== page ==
There are many advantages to tracking billable hours and one of those is that you don't need any calculations when you're finished. You'll have the total amount of time worked right in front of you and you can invoice for it.
The client will then know exactly how many billable hours you've worked and can't have any complaints. If you wanted to double-check, then you can go into your software to see that it has been correctly recording billable hours.
Remember, when you track your billable hours, don't be hesitant about including everything you've spent time on. Even if they are administrative tasks associated with the project, then include them in your total billable hours.
6. Creating an Invoice
You don't want to leave your client with any questions about the work that has been done. The exact nature of the invoice will be heavily dependent on the client and how they operate. Online businesses rarely receive invoices in the old-fashioned way.
A lot of companies will have their own payment form that needs to be filled out and sent back. On websites such as UpWork an invoice isn't required at all as it is all included in the software. The payment arrangements should have been pre-agreed with your client.
If you're being paid via PayPal, then they have their own invoicing system that can easily be filled out. It's fairly simple to use and then you can withdraw that payment directly into your bank account.
If you do need to create an invoice from scratch, you can use one of Indy’s free invoice templates. With an invoice such as this, you can create an itemized list detailing all of your work along with your requested payment and contact details.
Maximizing Your Billable Hours
Many freelancers can be hesitant in getting the most out of their billable hours. You can doubt whether or not a task is billable and not include it if you're unsure. Here we take a look at how to get the most out of your hours worked.
1. Track All Your Billable Time
In simple terms, don't make up your time. Keep track of all your billable time accurately. If your client thought the task may take three hours but it actually took five, then you need to charge for the five. Don't think you've done a slow job. Instead, the client has made a mistake by underestimating the task.
If you're not confident, you may track time until the three hours and then not track your billable hours when you get over that limit. This is wrong. It's important to have a basic rule for yourself that you get paid for your working hours and the time spent on a task.
How can you handle this situation professionally? Well, here are a few tips:
- Never work for free. If you want to finish a task and it takes you only an extra ten minutes over your agreed time, then maybe the best thing to do is count those ten minutes as ‘client goodwill time.’ You are investing in that relationship instead of working for free.
- Contact your client. If a task is going to take much longer than the agreed time, talk to your client about it. Perhaps you both underestimated the amount of work required. Don’t offer to work for free, but do tell the client about the changes.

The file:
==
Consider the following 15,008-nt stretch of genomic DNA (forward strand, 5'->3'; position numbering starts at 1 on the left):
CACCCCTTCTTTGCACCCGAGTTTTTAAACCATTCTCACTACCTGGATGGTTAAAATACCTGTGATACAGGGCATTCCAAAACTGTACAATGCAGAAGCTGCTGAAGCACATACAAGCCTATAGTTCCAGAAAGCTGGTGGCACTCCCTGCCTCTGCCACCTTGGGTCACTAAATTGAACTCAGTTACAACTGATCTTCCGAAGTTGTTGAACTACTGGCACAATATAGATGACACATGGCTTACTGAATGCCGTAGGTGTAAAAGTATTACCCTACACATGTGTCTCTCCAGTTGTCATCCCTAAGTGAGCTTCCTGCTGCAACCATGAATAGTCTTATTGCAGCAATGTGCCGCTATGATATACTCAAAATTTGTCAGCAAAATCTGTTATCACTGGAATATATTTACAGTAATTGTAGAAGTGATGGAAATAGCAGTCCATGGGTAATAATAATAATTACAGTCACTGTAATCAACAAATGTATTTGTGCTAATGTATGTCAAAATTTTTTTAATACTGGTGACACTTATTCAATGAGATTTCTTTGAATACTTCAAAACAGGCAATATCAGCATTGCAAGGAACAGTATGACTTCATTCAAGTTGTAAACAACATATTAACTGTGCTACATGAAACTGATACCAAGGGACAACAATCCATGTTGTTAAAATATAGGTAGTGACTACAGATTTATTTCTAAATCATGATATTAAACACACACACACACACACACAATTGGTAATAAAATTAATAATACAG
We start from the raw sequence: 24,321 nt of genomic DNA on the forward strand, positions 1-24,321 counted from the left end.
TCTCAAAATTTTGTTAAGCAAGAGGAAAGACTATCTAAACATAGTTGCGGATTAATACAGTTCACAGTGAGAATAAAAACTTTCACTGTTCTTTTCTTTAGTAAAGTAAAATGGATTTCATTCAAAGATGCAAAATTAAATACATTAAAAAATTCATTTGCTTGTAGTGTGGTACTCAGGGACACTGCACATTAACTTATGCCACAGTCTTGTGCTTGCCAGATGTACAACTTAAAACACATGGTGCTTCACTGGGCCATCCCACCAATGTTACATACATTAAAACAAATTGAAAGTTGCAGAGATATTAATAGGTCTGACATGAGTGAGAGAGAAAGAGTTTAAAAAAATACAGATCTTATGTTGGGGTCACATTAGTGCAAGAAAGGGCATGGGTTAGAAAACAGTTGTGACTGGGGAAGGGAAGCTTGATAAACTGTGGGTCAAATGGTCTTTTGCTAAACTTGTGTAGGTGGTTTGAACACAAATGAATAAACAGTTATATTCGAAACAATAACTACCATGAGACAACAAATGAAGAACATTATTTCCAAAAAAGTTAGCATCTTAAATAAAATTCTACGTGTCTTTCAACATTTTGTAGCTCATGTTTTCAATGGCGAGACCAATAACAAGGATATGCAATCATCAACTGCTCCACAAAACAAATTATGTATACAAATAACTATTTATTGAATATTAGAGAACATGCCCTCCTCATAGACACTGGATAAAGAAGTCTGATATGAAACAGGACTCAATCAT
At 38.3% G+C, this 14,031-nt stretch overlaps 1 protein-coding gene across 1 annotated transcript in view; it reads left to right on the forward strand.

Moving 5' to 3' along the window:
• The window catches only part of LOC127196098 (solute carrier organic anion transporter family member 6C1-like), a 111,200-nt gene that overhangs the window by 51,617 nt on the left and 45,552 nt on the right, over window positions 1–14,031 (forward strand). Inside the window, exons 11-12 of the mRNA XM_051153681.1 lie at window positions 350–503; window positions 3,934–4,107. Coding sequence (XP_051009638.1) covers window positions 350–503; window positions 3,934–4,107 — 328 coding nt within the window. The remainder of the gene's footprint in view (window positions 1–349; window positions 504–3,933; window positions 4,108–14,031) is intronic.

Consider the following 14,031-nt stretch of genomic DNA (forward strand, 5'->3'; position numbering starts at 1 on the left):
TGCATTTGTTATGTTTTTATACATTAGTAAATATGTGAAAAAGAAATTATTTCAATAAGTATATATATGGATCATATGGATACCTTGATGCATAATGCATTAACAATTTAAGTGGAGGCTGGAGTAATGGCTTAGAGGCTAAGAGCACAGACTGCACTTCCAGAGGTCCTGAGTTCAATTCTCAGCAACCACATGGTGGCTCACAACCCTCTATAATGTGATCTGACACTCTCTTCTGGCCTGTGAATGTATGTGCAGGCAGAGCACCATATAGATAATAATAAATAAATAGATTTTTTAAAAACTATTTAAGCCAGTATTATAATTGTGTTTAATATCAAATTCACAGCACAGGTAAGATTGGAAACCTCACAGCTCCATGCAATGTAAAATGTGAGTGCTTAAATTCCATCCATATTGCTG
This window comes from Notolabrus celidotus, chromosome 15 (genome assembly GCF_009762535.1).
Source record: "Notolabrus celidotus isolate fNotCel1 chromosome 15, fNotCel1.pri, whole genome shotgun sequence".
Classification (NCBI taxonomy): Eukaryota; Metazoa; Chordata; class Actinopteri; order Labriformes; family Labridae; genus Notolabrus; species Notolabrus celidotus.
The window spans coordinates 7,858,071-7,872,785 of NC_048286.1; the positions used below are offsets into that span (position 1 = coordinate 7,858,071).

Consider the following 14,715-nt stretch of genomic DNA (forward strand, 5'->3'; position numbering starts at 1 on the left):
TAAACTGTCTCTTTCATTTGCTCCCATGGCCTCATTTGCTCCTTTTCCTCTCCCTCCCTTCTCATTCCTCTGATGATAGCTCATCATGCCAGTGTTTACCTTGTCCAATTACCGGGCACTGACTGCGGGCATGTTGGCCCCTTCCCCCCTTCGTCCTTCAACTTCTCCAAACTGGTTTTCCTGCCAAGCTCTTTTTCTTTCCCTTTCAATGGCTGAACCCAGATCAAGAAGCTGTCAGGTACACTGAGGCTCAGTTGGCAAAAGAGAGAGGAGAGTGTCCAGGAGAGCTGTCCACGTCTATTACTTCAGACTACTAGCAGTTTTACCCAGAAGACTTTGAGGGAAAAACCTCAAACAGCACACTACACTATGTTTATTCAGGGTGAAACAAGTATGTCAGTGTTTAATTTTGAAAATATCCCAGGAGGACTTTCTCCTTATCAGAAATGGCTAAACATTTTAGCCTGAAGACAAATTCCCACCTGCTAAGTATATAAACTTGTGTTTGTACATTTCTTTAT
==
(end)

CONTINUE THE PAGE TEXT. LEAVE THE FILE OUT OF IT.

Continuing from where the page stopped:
2. Track in Real Time
Track in real time and shut out any other tasks. When you record time correctly, you'll see a huge increase in productivity. Your hourly rate can be increased with future projects if you're consistently exceeding expectations.
It's a good idea to dedicate a block of time to a certain task. For example, you finish your breakfast and you have three hours until lunch. Shut down your email, avoid distractions and start tracking your time with a mobile app or a desktop app.
When you take that approach, you'll see a huge increase in output. Importantly, it also means that all of your work is being paid for. You can't cheat a real time tracker and it gives the working relationship a lot of confidence.
3. Record Your Non-Billable Time
Productivity loss is the enemy of the freelancer. A good exercise is to track your non-billable time. You might stop halfway through a task as you need to go to the restroom. You pause your tracker for this perfectly legitimate reason and get back to your desk.
Instead of immediately clicking your time tracker back on, you decide to have a quick check of Facebook, and then half an hour later, you realize that you've wasted your time being distracted.
By tracking your non-billable hours, you become much more aware of the time you are wasting. This will enable you to stop wasting time and earn much more money. You'll initially be surprised about how much time you waste.
4. Stop Procrastinating and Be Confident
Don't worry about the task at hand, just start tracking your time and get on with it. We mentioned social media there but a lot of the procrastination can become before a project even gets started. Much of this is putting it off as you're not fully confident.
You need to not only be confident about the work that you're providing but also the billable hours you can charge. As a freelancer, you are solely responsible for the money you make and this should be at the forefront of your mind.
How do billable hours work?
Billable hours are any time that you spend on a client's project. Whatever task that is, as long as it relates to the outcome the client wants, it's billable. Exactly how you bill for these hours will depend on how you track your hours and the agreement you have with the client.
Is there an app to track billable hours?
There are many, many apps which all offer slightly different features. Some examples are Timecamp, ProofHub, and Hubstaff. Often a client will have an app that they ask you to use and this can make the process easier.
Do you bill for invoicing time?
Generally, no. For most people, they would categorize this as non-billable time. This is one of your personal administrative tasks and the client most likely won't expect to pay for it. If you know what you're doing, invoicing should only take a few minutes.
How do freelancers keep track of hours?
As you may have guessed, in many different ways. Some guess (bad idea) and some do it manually whereas others may use the many different types of software available. It's important to know the answer for your own work before you start a task.
How do you write an invoice for billable hours?
Thankfully as we looked at before, there are free templates available that allow you to easily create an invoice. Plenty of times you don't need to as the invoice will be integrated into the software or the client will have their own system for you to use.